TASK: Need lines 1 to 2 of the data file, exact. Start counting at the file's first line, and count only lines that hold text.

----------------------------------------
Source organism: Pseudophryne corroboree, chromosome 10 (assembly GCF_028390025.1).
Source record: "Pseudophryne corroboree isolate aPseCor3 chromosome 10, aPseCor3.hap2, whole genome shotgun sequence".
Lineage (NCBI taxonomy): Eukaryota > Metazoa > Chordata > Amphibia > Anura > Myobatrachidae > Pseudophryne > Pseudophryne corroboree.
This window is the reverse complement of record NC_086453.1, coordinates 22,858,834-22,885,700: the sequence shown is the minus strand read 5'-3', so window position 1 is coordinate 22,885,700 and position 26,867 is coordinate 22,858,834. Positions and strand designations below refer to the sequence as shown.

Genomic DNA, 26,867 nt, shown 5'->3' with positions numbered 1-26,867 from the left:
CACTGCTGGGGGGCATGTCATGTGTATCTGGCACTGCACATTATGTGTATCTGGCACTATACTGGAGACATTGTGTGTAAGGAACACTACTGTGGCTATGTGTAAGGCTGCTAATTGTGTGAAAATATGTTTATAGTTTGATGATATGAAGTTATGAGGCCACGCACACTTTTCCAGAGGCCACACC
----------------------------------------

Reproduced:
Source organism: Pseudophryne corroboree, chromosome 10 (assembly GCF_028390025.1).
Source record: "Pseudophryne corroboree isolate aPseCor3 chromosome 10, aPseCor3.hap2, whole genome shotgun sequence".